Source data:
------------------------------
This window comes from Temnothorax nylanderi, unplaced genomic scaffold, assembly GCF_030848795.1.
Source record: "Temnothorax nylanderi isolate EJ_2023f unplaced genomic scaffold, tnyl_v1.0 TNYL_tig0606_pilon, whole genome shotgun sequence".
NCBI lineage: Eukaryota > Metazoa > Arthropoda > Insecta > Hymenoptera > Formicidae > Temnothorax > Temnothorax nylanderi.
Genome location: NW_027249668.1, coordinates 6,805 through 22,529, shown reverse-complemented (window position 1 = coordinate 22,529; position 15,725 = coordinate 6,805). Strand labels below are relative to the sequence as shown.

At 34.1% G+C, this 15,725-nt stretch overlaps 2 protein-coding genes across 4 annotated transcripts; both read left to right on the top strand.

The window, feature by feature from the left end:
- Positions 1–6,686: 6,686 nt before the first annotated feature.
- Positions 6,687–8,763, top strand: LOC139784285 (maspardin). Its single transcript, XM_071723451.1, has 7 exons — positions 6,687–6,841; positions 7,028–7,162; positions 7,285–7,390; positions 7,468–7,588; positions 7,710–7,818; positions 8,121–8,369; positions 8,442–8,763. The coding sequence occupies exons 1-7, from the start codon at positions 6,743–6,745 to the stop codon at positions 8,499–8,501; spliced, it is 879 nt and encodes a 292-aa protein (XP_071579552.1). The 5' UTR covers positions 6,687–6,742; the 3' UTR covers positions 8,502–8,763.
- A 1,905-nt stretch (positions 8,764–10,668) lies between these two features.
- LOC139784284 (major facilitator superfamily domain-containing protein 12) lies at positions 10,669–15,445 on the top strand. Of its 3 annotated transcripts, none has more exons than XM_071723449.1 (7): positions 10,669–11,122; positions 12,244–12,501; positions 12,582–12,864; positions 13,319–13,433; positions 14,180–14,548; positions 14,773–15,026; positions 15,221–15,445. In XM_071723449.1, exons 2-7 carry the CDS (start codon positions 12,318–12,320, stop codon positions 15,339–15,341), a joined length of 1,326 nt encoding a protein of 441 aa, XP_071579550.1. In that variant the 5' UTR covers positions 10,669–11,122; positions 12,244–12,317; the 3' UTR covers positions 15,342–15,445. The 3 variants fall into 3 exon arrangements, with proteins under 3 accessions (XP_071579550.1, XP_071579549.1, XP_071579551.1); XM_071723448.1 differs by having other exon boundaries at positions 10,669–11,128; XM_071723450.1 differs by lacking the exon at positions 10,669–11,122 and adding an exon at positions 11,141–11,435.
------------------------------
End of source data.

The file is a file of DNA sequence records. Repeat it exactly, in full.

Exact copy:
This window comes from Temnothorax nylanderi, unplaced genomic scaffold, assembly GCF_030848795.1.
Source record: "Temnothorax nylanderi isolate EJ_2023f unplaced genomic scaffold, tnyl_v1.0 TNYL_tig0606_pilon, whole genome shotgun sequence".
NCBI lineage: Eukaryota > Metazoa > Arthropoda > Insecta > Hymenoptera > Formicidae > Temnothorax > Temnothorax nylanderi.
Genome location: NW_027249668.1, coordinates 6,805 through 22,529, shown reverse-complemented (window position 1 = coordinate 22,529; position 15,725 = coordinate 6,805). Strand labels below are relative to the sequence as shown.

At 34.1% G+C, this 15,725-nt stretch overlaps 2 protein-coding genes across 4 annotated transcripts; both read left to right on the top strand.

The window, feature by feature from the left end:
- Positions 1–6,686: 6,686 nt before the first annotated feature.
- Positions 6,687–8,763, top strand: LOC139784285 (maspardin). Its single transcript, XM_071723451.1, has 7 exons — positions 6,687–6,841; positions 7,028–7,162; positions 7,285–7,390; positions 7,468–7,588; positions 7,710–7,818; positions 8,121–8,369; positions 8,442–8,763. The coding sequence occupies exons 1-7, from the start codon at positions 6,743–6,745 to the stop codon at positions 8,499–8,501; spliced, it is 879 nt and encodes a 292-aa protein (XP_071579552.1). The 5' UTR covers positions 6,687–6,742; the 3' UTR covers positions 8,502–8,763.
- A 1,905-nt stretch (positions 8,764–10,668) lies between these two features.
- LOC139784284 (major facilitator superfamily domain-containing protein 12) lies at positions 10,669–15,445 on the top strand. Of its 3 annotated transcripts, none has more exons than XM_071723449.1 (7): positions 10,669–11,122; positions 12,244–12,501; positions 12,582–12,864; positions 13,319–13,433; positions 14,180–14,548; positions 14,773–15,026; positions 15,221–15,445. In XM_071723449.1, exons 2-7 carry the CDS (start codon positions 12,318–12,320, stop codon positions 15,339–15,341), a joined length of 1,326 nt encoding a protein of 441 aa, XP_071579550.1. In that variant the 5' UTR covers positions 10,669–11,122; positions 12,244–12,317; the 3' UTR covers positions 15,342–15,445. The 3 variants fall into 3 exon arrangements, with proteins under 3 accessions (XP_071579550.1, XP_071579549.1, XP_071579551.1); XM_071723448.1 differs by having other exon boundaries at positions 10,669–11,128; XM_071723450.1 differs by lacking the exon at positions 10,669–11,122 and adding an exon at positions 11,141–11,435.